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Japanese innovation: a gel that converts movement into electricity

© Karolina Kaboompics/Pexels

The result of a collaboration between the National Institute of Materials Science (NIMS), Meiji Pharmaceutical University and Hokkaido University, this gel of a new kind could produce electricity simply by harnessing tiny vibrations. The researchers published the results of their research in the journal Angewandte Chemie International Edition.

The direct conversion of mechanical energy into electrical energy is an unusual phenomenon in this scientific field. The gel in question is a so-called piezoelectric material, that is to say that it generates an electric charge in response to stress mechanical. A property that we had already discussed in this article on these zucchini capable of producing electricity.

Flexible sensors to exploit your movements

This innovative gel stands out for its exceptional ability to convert low-intensity vibrations, such as those generated by body movements, into electrical energy. The results show that this can transform frequencies as low as 17 Hz into voltages up to 600 mV. This outperforms current sensors based on electret liquid (a special type of liquid that can store electricity in the same way that a magnet stores its magnetic force) by 83%.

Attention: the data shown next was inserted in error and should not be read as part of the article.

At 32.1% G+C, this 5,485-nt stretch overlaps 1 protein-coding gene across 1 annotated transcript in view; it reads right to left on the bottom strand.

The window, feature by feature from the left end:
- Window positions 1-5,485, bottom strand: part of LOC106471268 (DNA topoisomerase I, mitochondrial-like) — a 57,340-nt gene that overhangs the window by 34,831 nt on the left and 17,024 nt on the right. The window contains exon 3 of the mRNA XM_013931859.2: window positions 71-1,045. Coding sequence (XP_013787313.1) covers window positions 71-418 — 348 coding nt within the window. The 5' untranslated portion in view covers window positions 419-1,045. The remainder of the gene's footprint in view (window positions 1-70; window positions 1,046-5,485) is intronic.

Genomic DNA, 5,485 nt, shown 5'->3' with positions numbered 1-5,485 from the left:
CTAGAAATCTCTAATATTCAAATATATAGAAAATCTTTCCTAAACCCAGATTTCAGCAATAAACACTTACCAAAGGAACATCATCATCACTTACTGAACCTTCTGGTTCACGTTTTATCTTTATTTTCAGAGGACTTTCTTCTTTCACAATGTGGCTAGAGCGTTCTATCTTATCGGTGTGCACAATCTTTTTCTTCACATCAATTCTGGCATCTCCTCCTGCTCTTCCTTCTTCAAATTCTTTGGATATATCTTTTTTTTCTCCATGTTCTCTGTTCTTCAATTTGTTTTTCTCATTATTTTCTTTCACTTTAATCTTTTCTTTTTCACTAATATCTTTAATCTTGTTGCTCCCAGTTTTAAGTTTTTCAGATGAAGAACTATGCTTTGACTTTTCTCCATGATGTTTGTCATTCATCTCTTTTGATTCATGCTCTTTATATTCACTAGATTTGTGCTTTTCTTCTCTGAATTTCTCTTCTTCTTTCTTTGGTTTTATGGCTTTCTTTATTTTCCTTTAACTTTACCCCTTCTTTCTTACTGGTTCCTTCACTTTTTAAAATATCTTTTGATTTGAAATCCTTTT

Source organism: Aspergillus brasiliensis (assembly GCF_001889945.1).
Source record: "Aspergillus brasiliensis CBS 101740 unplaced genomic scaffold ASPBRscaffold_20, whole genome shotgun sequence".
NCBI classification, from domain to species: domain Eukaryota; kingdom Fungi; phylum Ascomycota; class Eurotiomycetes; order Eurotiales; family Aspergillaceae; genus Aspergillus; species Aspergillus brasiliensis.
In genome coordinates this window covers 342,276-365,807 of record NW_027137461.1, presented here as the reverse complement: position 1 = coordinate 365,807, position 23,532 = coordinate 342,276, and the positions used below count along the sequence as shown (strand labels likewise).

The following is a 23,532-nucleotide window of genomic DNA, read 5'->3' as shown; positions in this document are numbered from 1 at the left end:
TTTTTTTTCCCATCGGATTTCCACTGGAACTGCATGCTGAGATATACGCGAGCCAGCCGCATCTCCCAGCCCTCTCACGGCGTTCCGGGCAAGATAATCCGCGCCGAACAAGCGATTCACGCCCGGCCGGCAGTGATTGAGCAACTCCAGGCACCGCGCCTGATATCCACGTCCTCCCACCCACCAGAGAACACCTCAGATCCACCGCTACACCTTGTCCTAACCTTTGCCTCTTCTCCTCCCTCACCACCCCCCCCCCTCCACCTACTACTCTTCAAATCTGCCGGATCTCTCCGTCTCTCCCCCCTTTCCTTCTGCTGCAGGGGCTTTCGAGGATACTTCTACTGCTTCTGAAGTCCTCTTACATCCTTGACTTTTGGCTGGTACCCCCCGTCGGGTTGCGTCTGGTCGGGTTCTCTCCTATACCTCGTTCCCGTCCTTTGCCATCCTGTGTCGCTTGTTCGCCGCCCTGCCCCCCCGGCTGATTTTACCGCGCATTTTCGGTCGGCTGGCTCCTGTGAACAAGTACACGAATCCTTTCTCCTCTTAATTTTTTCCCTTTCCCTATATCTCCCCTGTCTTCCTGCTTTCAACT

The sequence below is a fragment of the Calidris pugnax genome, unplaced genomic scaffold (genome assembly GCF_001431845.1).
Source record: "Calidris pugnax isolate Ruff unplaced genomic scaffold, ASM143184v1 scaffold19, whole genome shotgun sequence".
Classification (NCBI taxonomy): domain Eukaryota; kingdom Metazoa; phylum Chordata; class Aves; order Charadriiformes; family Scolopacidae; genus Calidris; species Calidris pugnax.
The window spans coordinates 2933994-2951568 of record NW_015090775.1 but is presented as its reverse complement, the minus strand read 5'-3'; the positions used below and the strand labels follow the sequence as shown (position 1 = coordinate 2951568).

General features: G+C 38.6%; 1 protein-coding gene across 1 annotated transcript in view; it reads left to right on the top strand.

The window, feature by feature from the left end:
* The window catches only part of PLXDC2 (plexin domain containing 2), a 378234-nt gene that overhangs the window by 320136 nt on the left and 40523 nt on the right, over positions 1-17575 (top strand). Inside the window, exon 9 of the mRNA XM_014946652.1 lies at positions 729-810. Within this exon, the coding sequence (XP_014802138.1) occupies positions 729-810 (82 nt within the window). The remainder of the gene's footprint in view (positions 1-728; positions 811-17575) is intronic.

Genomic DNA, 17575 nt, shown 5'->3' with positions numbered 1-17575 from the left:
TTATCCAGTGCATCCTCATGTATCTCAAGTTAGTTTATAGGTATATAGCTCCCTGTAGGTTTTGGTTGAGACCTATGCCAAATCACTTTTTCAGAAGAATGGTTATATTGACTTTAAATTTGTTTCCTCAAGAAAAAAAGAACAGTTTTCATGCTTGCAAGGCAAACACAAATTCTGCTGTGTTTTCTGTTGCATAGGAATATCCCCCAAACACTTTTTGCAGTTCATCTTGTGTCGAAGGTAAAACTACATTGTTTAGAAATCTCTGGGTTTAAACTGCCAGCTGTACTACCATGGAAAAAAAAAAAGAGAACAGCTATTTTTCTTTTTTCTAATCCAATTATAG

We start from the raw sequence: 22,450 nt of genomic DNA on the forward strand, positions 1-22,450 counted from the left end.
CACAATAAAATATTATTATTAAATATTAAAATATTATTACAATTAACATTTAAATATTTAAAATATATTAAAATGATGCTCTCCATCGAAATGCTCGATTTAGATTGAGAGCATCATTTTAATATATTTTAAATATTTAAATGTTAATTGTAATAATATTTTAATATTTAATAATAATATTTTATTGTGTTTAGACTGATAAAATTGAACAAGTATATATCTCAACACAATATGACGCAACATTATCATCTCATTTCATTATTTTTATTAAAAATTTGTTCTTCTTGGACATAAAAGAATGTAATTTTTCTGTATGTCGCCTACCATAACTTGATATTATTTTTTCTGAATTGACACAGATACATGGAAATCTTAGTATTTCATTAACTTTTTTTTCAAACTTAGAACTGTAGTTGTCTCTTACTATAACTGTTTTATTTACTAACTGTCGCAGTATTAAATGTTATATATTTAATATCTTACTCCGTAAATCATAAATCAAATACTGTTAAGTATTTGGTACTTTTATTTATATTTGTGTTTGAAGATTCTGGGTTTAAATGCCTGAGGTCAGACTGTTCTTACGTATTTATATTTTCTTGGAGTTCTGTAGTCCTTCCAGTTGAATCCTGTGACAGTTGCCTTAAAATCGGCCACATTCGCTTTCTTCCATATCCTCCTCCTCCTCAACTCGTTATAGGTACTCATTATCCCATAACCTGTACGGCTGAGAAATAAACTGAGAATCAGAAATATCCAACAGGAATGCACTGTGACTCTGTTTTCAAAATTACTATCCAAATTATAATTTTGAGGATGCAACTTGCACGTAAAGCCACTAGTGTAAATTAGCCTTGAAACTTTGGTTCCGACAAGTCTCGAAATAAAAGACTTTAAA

The combination of this gel with highly flexible electrodes suggests the possibility of creating portable sensors capable of drawing energy directly from the movements of the human body. This innovation could completely revolutionize the field of implantable medical devices, such as cardiac pacemakers, by providing them with continuous and autonomous power.

What other applications are possible  ?

Beyond the medical sector, researchers are considering applications in the fields of health and robotics, where this gel could power various internal devices through body movements . According to its creators, this gel has a mechanical energy storage capacity 40 million times greater compared to other similar liquids.

En in other words, it is much more robust and durable and capable of absorbing and supporting much higher amounts of energy when it is deformed or subjected to forces. We can only hope that this discovery will prove useful in the coming years and that it will not remain confined to remaining within the four walls of a laboratory.

  • Japanese scientists have developed a gel capable of converting mechanical energy into electrical energy.
  • Very sensitive, it can generate electricity from very small movements and is much more efficient than other liquids with similar properties.
  • It could find use in the health and robotics sector.

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Teilor Stone

By Teilor Stone

Teilor Stone has been a reporter on the news desk since 2013. Before that she wrote about young adolescence and family dynamics for Styles and was the legal affairs correspondent for the Metro desk. Before joining Thesaxon , Teilor Stone worked as a staff writer at the Village Voice and a freelancer for Newsday, The Wall Street Journal, GQ and Mirabella. To get in touch, contact me through my teilor@nizhtimes.com 1-800-268-7116